According to a report, more black parents say they face unfair medical treatment because of their race

A disproportionate number of black parents believe they receive discriminatory medical care because of their skin color.

A report released this week by the Urban Institute, using June data from the nonprofit’s Health Reform Monitoring Survey, found that about 22% of black parents reported unfair judgments or abuse based on their race, race, language, health insurance status or weight having experienced , income or disability, CNN reported.

Black parents reported abuse nearly 10% more often than parents who are white, Hispanic, or identify as other races.

A survey found a disproportionate number of black parents believe they receive discriminatory medical care because of their race. (Image credit: Adobe Stock)

Dulce Gonzalez, senior researcher at the Urban Institute and co-author of the study, said these experiences disproportionately affect parents of color, especially black parents, and their children.

“Understanding and disrupting these experiences of undertreatment and health care could therefore be an important step in resolving many of the racial and ethnic health disparities that we see,” Gonzalez added, CNN reported.

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The survey was conducted online among a nationally representative sample of 9,494 Americans ages 18 to 64. However, the analysis was based on responses from 2,981 parents with children under the age of 19.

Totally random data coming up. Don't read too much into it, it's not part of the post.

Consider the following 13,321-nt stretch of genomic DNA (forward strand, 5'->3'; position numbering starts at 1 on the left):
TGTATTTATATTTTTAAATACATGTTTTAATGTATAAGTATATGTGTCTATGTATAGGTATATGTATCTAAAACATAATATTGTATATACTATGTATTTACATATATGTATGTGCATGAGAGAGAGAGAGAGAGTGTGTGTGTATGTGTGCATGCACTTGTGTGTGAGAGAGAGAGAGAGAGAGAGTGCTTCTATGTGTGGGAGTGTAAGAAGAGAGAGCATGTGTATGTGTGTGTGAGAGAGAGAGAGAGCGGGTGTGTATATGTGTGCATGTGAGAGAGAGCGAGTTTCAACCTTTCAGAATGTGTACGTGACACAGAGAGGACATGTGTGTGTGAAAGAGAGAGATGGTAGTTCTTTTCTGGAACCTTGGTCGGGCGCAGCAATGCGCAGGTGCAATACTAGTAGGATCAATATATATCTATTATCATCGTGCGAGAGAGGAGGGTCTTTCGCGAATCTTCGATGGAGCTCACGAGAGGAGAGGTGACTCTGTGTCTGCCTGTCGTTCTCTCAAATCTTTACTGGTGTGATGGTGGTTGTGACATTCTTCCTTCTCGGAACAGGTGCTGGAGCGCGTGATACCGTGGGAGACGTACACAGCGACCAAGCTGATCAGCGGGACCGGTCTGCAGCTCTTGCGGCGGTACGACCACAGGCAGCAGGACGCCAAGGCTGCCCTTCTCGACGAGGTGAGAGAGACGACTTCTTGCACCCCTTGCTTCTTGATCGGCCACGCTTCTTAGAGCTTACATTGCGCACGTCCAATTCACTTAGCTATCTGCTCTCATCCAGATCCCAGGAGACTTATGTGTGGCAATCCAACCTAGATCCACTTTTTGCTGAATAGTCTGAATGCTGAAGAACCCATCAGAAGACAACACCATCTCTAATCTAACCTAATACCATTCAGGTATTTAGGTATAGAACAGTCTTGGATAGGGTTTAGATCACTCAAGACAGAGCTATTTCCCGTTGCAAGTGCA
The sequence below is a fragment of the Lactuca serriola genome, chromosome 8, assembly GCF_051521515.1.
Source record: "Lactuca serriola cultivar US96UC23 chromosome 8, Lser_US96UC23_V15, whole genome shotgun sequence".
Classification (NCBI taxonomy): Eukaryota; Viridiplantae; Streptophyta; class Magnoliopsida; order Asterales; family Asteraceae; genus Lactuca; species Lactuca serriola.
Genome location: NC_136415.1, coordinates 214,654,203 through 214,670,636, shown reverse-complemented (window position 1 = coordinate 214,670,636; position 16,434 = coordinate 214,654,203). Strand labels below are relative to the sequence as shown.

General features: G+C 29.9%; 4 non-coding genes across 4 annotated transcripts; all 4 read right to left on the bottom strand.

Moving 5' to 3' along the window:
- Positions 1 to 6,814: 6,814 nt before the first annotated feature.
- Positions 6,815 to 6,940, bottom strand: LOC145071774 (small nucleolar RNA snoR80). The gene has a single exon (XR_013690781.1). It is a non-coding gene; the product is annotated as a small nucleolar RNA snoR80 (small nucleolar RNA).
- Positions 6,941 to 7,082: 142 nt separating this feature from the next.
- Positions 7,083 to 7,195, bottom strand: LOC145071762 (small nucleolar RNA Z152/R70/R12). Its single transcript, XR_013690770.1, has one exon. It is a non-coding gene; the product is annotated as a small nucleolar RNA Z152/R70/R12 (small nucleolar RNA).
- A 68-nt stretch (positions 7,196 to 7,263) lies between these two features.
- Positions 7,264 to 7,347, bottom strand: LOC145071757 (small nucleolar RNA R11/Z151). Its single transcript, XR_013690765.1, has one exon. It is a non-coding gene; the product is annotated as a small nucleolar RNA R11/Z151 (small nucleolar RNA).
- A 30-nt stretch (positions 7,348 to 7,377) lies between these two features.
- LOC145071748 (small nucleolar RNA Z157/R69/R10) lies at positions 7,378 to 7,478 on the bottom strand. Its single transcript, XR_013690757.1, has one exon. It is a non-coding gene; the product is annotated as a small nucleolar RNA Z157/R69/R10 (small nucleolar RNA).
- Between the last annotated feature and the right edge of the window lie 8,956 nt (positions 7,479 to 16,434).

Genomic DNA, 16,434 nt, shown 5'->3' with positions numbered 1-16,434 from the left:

Black parents frequently cited their race, ethnicity, country of origin, and mother tongue as reasons for their perceived unfair treatment.

Gonzalez claimed that unfair treatment could seriously affect patients’ health, increase their stress and make them more skeptical of the healthcare system, which could lead them to skip important treatments.

The survey found that 7 out of 10 parents who alleged abuse were more likely to delay therapy after these encounters.

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“There will be many changes on multiple fronts that … not only address implicit and explicit biases that providers and their staff may hold toward people of color,” Gonzalez noted, “but also simply broader changes in how we deliver healthcare.”

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